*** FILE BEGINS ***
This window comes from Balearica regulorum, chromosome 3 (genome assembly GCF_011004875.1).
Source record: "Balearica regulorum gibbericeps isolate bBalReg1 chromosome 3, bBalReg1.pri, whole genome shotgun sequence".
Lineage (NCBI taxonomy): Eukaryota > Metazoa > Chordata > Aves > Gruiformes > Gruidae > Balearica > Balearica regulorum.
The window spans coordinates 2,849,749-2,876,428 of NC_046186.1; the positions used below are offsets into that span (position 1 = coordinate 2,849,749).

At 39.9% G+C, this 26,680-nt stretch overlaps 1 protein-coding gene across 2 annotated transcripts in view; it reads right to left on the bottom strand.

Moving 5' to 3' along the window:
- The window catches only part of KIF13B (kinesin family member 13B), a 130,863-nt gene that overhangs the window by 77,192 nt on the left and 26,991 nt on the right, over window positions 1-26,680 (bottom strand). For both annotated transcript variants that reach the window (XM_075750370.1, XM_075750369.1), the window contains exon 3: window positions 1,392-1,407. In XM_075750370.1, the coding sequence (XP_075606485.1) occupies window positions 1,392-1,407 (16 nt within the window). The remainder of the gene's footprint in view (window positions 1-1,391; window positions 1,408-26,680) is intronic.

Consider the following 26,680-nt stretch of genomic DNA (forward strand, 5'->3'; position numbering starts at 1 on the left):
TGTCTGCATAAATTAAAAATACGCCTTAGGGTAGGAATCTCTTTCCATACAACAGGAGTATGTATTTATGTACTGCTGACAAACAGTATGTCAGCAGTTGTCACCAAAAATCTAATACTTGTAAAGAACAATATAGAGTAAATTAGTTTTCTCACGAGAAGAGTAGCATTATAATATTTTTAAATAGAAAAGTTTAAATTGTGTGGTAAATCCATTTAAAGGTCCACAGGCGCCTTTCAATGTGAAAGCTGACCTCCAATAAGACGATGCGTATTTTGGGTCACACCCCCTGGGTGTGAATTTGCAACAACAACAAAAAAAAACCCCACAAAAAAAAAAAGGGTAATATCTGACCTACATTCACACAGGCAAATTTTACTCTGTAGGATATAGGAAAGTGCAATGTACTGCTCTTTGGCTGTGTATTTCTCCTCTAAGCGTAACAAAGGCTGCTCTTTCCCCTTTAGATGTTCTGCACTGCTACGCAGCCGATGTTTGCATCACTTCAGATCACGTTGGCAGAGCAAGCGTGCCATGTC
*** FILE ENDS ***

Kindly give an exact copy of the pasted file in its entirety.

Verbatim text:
This window comes from Balearica regulorum, chromosome 3 (genome assembly GCF_011004875.1).
Source record: "Balearica regulorum gibbericeps isolate bBalReg1 chromosome 3, bBalReg1.pri, whole genome shotgun sequence".
Lineage (NCBI taxonomy): Eukaryota > Metazoa > Chordata > Aves > Gruiformes > Gruidae > Balearica > Balearica regulorum.
The window spans coordinates 2,849,749-2,876,428 of NC_046186.1; the positions used below are offsets into that span (position 1 = coordinate 2,849,749).

At 39.9% G+C, this 26,680-nt stretch overlaps 1 protein-coding gene across 2 annotated transcripts in view; it reads right to left on the bottom strand.

Moving 5' to 3' along the window:
- The window catches only part of KIF13B (kinesin family member 13B), a 130,863-nt gene that overhangs the window by 77,192 nt on the left and 26,991 nt on the right, over window positions 1-26,680 (bottom strand). For both annotated transcript variants that reach the window (XM_075750370.1, XM_075750369.1), the window contains exon 3: window positions 1,392-1,407. In XM_075750370.1, the coding sequence (XP_075606485.1) occupies window positions 1,392-1,407 (16 nt within the window). The remainder of the gene's footprint in view (window positions 1-1,391; window positions 1,408-26,680) is intronic.

Consider the following 26,680-nt stretch of genomic DNA (forward strand, 5'->3'; position numbering starts at 1 on the left):
TGTCTGCATAAATTAAAAATACGCCTTAGGGTAGGAATCTCTTTCCATACAACAGGAGTATGTATTTATGTACTGCTGACAAACAGTATGTCAGCAGTTGTCACCAAAAATCTAATACTTGTAAAGAACAATATAGAGTAAATTAGTTTTCTCACGAGAAGAGTAGCATTATAATATTTTTAAATAGAAAAGTTTAAATTGTGTGGTAAATCCATTTAAAGGTCCACAGGCGCCTTTCAATGTGAAAGCTGACCTCCAATAAGACGATGCGTATTTTGGGTCACACCCCCTGGGTGTGAATTTGCAACAACAACAAAAAAAAACCCCACAAAAAAAAAAAGGGTAATATCTGACCTACATTCACACAGGCAAATTTTACTCTGTAGGATATAGGAAAGTGCAATGTACTGCTCTTTGGCTGTGTATTTCTCCTCTAAGCGTAACAAAGGCTGCTCTTTCCCCTTTAGATGTTCTGCACTGCTACGCAGCCGATGTTTGCATCACTTCAGATCACGTTGGCAGAGCAAGCGTGCCATGTC